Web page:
ISBN: 978-1-83867-699-5

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Abstract

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The Backpacker Tourist: A Contemporary Perspective
Type: Book
ISBN: 978-1-80262-256-0

Article
Publication date: 1 June 1981

John C. O'Brien

The purpose of this article is expository in the main; critical to a lesser degree. It will attempt to show how Karl Marx, enraged by the imperfections and inhumanity of…

1513

Abstract

The purpose of this article is expository in the main; critical to a lesser degree. It will attempt to show how Karl Marx, enraged by the imperfections and inhumanity of the capitalist society, “fought” for its supersession by the communist society on which he dwelt so fondly, that society which would emerge from the womb of a dying capitalism. It asks such questions as these: Is it possible to create the truly human society envisaged by Marx? Is perfection of man and society a mere will‐o'‐the‐wisp? A brief analysis, therefore, of the imperfections of capitalism is undertaken for the purpose of revealing the evils which Marx sought to eliminate by revolution of the most violent sort. In this sense, the nature of man under capitalism is analysed. Marx found the breed wanting, in a word, dehumanised. An attempt is, therefore, made to discuss the new man of Marxism, man's own creation, and the traits of that new man, one freed at last from the alienating effects of private property, division of labour, money, and religion. Another question that springs to mind is this: how does Marx propose to transcend alienation?

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International Journal of Social Economics, vol. 8 no. 6
Type: Research Article
ISSN: 0306-8293

Book part
Publication date: 30 October 2020

Maurício C. Coutinho and Carlos Eduardo Suprinyak

Though contemporaries, Adam Smith and Sir James Steuart are commonly portrayed as if they belonged to different eras. Whereas Smith went down in history as both founder of…

Abstract

Though contemporaries, Adam Smith and Sir James Steuart are commonly portrayed as if they belonged to different eras. Whereas Smith went down in history as both founder of the science of political economy and patron saint of economic liberalism, Steuart became known as the last, outdated advocate for mercantilist policies in Britain. Smith himself was responsible for popularizing the notion of the “system of commerce” as an approach to political economy that dominated the early modern period. As a historiographical concept, the mercantile system became a misguided international trade theory grounded upon the Midas fallacy and the favorable balance of trade doctrine. Smith’s treatment of international trade in the Wealth of Nations, however, was criticized for its inconsistencies and lack of analytical clarity even by some among his own followers. Given Smith’s doubtful credentials as an international trade theorist, the chapter investigates the reasons that led him and Steuart to be placed on opposite sides of the mercantilist divide. The authors analyze the works of both authors in depth, showing that their disagreements had chiefly to do with different views on money and monetary policy. Additionally, the authors explore how early nineteenth-century writers such as Jean-Baptiste Say and J. R. McCulloch helped forge the intellectual profiles of both Steuart and Smith.

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Research in the History of Economic Thought and Methodology: Including a Symposium on Sir James Steuart: The Political Economy of Money and Trade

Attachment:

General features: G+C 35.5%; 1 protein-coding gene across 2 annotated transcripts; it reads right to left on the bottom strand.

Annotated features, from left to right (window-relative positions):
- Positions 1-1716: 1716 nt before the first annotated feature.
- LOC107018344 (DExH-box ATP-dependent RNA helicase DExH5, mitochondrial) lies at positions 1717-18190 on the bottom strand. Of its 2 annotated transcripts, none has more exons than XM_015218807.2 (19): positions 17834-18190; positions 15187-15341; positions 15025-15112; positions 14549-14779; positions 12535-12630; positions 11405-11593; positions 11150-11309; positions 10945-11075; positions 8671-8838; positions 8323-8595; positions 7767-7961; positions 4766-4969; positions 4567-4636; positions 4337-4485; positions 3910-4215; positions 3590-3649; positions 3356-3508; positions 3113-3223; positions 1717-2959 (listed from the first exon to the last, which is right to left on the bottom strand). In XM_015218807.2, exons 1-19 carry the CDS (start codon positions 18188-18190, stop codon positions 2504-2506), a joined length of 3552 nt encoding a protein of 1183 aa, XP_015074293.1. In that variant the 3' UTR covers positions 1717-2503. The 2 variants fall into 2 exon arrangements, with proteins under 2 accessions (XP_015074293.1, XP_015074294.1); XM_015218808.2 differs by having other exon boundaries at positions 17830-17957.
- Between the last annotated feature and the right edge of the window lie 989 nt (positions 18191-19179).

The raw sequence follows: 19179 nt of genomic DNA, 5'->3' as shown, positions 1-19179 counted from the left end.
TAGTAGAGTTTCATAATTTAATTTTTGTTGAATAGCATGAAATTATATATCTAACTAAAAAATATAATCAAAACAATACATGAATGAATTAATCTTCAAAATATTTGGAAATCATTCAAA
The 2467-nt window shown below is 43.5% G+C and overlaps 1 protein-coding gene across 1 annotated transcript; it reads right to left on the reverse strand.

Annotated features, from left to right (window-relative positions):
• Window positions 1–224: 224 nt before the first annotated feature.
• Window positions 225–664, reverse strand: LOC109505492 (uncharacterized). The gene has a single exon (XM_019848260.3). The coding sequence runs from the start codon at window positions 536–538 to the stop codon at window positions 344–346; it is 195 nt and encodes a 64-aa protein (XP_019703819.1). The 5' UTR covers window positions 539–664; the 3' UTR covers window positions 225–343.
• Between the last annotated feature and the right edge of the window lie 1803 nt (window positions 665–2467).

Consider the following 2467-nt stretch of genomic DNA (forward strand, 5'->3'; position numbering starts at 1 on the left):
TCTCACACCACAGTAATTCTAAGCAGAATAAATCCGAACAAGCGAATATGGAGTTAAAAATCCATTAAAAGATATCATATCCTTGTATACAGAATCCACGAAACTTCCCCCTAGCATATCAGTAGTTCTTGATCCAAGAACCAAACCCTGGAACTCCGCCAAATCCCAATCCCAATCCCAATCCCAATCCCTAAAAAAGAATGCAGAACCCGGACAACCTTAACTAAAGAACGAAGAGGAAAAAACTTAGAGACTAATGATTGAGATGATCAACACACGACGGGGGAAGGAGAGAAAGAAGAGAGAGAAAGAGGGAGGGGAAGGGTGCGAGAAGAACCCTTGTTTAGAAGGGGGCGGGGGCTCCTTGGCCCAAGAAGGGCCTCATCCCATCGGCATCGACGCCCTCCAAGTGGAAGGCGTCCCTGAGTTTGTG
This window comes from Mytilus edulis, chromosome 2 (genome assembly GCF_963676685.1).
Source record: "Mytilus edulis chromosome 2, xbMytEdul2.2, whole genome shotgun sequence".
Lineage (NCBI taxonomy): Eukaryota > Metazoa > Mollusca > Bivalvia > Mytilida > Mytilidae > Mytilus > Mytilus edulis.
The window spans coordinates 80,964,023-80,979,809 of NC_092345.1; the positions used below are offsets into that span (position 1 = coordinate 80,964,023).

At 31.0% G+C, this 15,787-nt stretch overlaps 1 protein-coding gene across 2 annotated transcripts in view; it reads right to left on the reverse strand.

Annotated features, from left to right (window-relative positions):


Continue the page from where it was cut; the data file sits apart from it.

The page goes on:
Type: Book
ISBN: 978-1-83867-707-7

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Article
Publication date: 1 June 1990

Thomas O. Nitsch

In previous efforts the author has examined the various“men” of economics or human‐nature assumptions of“economic thinkers” as a way of treating the history andphilosophy…

Abstract

In previous efforts the author has examined the various “men” of economics or human‐nature assumptions of “economic thinkers” as a way of treating the history and philosophy of the discipline. Here, under the thematic penumbra of “Man as the Centre of the Social Economy”, and hoping to incorporate the fruits of further inquiry into the matter, those “creatures” and their fashioners are critically reconsidered with a view towards arriving at a more adequate conception of a truly human “economiser” and – accordingly – science of human economy. In Part II, having presented homo oeconomicus in both his/her “impudent” and “honourable” versions, we shall attempt to transcend homo socioeconomicus and even our own (former) homo oeconomicus humanus as well.

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International Journal of Social Economics, vol. 17 no. 6
Type: Research Article
ISSN: 0306-8293

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Histories of Economic Thought
Type: Book
ISBN: 978-0-76230-997-9

Book part
Publication date: 7 May 2019

Mauro Boianovsky

This article provides a detailed investigation of how Lewis revisited classical and Marxian concepts such as productive/unproductive labor, economic surplus, subsistence…

Abstract

This article provides a detailed investigation of how Lewis revisited classical and Marxian concepts such as productive/unproductive labor, economic surplus, subsistence wages, reserve army, and capital accumulation in his investigation of economic development. The Lewis 1954 development model is compared to other models advanced at the time by Harrod, Domar, Swan, Kaldor, Solow, von Neumann, Nurkse, Rosenstein-Rodan, Myint, and others. Lewis applied the notion of economic duality to open and closed economies.

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Including A Symposium on 50 Years of the Union for Radical Political Economics
Type: Book
ISBN: 978-1-78769-849-9